Every year computers are getting more powerful. What used to fill up a room now fits in our pockets. More crucially, the time it takes for computer power to double is also getting shorter. At the outset of computing, the doubling process took 18 months, and this interval appears to be getting smaller. Plot this on a graph and it’s not a straight line but an exponential upward curve. We need only project into the future to see that there is a point at which this line is practically vertical. A moment in human history refferred to as the technological singularity.The futurist thinker ray Kurzweil postulates that as these technologies develop, we will likely edit our bodies in order to integrate with computers more and more. This concept should be familiar. We’re already in a symbiotic relationship with technology. Youn can send your thoughts at incredible speeds to recipients on the other side of the planet, find your precise location using satellites, and access the world’s repository of recorded human knowledge with a device you carry with you at all times. And all of this was unthinkable 20 years ago. Out of this predicted computer capability explosion may eventually come artificial intelligence. A simulated consciousness in silicon. Given the rate at which an A I will be abl to improve itself, it will quickly become capable of thought with precision, speed and intelligence presently inconceivable to the human mind. If kurzweil is right, and we end up integrating ourselves with technology, we could be in private contact with this A I whenever we chose. the result of this is that we effectively merge with this A I and it’s abilities effectively become our own. This will propell the human race into a period of superintelligence. But, perhaps, as some argue, no non biological computer could ever become conscious. Or what if, as every other dystopian science fiction book goes, this A I’s goals differ from our own. And what does our increasing reliance on computers mean for our future? Superlongevity and superintelligence are all well in good, but only in so far as they make us happier, more fulfilled, more content. Thats he math with todays technology, but in 30 years from now, that size factor would shrink exponentially. When Ray Kurzweil was at MITa computer took up a building. But our cellphones today have more computing power today then NASA had when they landed on the moon.Well there are problems, first of all Moore’s law is slowing down now. You can talk to any physicist who works in the field. And the reaosn is obvious, you’re eventually gonna bump up against the fact that silicon is incapable of sustaining these calculations at the molecular level. Your laptop computer today may have a layer about 20 atoms across, that’s about the limit of what we can do with computers today. In 10-50 years it’ll be done at 5 atoms. At that point it leaks, the heisengberg uncertainty principle comes in. Heat generated and loss through leakage, is enough to kill you, and thats the reason why we have to go beyond silicon. The silicon era is coming to a close. ust like the vaccuum tube era came to a close in the 1950s, silicon valley could become a rust belt. The next generation of computers may be molecular comouters, quantum computers, atomic computers, DNA computers, protein computers, photon computers, and quantum dot computers. None of them are ready for prime time. Molecular computers is perhaps the best bet, we don’t know how to mass produce them or wire them, they’re moleculas after all. Quantum computers are even worse, if someone were to sneeze a hundred meters away, that sneeze would be enough to vibrat the atoms so they’re no longer in synchronization and you lose coherence. Decoherence is the major problem for quantum computers. Thats why the US govt said it’s not realistic at the present time to build quantum computers. Jodi Roles from D Wave has sold quantum computers to google U of California, Mcdonald-DOuglas, so I think they’ve sold 3 so far. IBut still, I have my doubts. I think what they have does not live up to the hype and propaganda because of the decoherence problem. The world’s record for a quantum computer calculation is 3×5=15. IBM set that world record, that doesn’t sound like much. We need vats of liquid helium to even get 5 atoms to resonate correctly. We arent going to sell this commercially.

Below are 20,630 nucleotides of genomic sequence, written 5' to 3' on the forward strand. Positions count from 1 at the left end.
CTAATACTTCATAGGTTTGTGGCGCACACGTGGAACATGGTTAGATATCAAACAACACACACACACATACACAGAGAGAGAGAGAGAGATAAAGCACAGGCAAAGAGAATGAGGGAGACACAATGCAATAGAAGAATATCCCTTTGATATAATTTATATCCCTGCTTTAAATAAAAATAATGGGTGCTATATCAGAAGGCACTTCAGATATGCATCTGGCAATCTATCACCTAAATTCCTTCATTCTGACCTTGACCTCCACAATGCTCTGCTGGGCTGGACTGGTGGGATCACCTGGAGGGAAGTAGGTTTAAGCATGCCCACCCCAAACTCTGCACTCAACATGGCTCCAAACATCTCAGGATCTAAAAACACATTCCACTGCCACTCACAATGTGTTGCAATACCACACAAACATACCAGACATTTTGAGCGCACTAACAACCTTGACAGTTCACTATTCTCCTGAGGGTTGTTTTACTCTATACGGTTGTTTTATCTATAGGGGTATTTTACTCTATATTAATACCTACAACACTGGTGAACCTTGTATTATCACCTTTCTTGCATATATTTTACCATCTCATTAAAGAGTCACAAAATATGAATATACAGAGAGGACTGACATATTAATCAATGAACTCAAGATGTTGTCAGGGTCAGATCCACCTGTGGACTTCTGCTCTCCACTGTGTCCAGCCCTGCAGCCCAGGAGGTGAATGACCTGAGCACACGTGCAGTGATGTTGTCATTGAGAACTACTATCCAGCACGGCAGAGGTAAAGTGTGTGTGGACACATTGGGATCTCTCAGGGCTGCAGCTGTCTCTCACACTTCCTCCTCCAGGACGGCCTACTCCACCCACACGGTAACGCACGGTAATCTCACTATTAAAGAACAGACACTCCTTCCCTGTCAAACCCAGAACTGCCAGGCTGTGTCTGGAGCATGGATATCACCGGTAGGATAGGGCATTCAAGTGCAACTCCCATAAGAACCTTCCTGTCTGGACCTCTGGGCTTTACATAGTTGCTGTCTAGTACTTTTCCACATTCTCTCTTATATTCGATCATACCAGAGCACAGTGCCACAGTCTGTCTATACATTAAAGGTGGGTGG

What is the technoloigcal singulatiry? It depends on how you define technological singularity. Some people ay it’s when robots become smarter than humans. Other people say it’s when robots reproduce themselves to create ever increasing generations of smart robots, other people say it’s when you can upload the human minds into a comouter. So the question is which singularity are we talking about? Whats the proper definition? The word sin gularity comes from physics, singularities called black holes. Also John Von Neumann one of the founders of AI, talked about a coming exponential rise in computer power, but they didn’t specifically say what that was. So we should take each of them seperately. Whether we can upload our mind into a computer, the answer i think is yes, we’ll be able to do it at the end of the century. Not anytime soon because we always underestimate the complexity of the brain. And we’ll also have to have the theological philosophical debates about consciousness soul, who are we, can we upload ourselves. But its gonna be a process, it won’t happen all at once. No one will anounce that on 2050 on march 1st we’ll upload the human mind to a computer. I think its gonna be a process, we’ll asymptotically get closer and closerr and closer and by then it’ll probably be silicon consciousness, it won’t quite be our consciousness, it’ll be a silicon consciousness. The 2045 Initiative. I will know what kind of champagen you like, the movies you go to, so in one dimesnsion I know “who you are” much better than a biographer who might not no all those personal things about you. So i think as time goes by, more and more of our life will be online. Including our personality quirks and experiences. So forget AI, just buy the internet, you’ll get a fairly good approximation fo your personality, interviewing your friends and relatives, they’ll know on a scale of 1-10 wheter you’re sociable or quick to anger, and then get a series of numbers. Brain net. A series of numbers 1-10 on how you’d react to certain situations. Then id put all this information into the robot. If toyu then put it into a social situation, it will have a very good approximation of who you are. It’s called a mindfile. Now extrapolate that, we’ll get assymptoticly closer, it won’t be you but it will be pretty much indistinguishable. The other singularity is when machines become smarter than us. Right now robots have the intelligence of a cockroach, they can barely navigate in a room. That’s level 1 consciousness, understanding space. But we’ll eventually have robots as smart as a mouse, then a rabbit, then a dog or a cat, and finally a monkey. At that poibnt, they can become dangerous, monkeys have a sense of awarenes, their own goals, their own agenda. And we should put a chip in their brain to shut them off if they have murderous thoughts. So before they become smarter than us, we should take safeguards. This can happen over decades, decades warning ahead of time. No one’s gonna annoucene that they’ve suddenly built a boeing 747 at the garage, it’s a process it takes time, so you can’t simply announce the creation of a 747 in the same way you can’t announce the creation of a machine smarter than us. So is it going to happen? Probably yes. When is it gonna happen? We don’t know, but its a proess, it’s not gonna happen all at once. And can they have children that are smarter than them? Maybe maybe not, because at present time, no one has demonstrated you can have a turing machine that can create another Turing machine more advanced than the first generation. No ever one demonstrated that yet, Von Neuman tried, but we still don’t know whether turing machines can self replicate to create other turing machines more sophisticated than the original turing machine. That’s because humans don’t fit the definition of being turing machines. Technicallty we are not turing machines, even though turing machines can mimic neural networks, we are neural networks and we belong on a different scale than digital computers.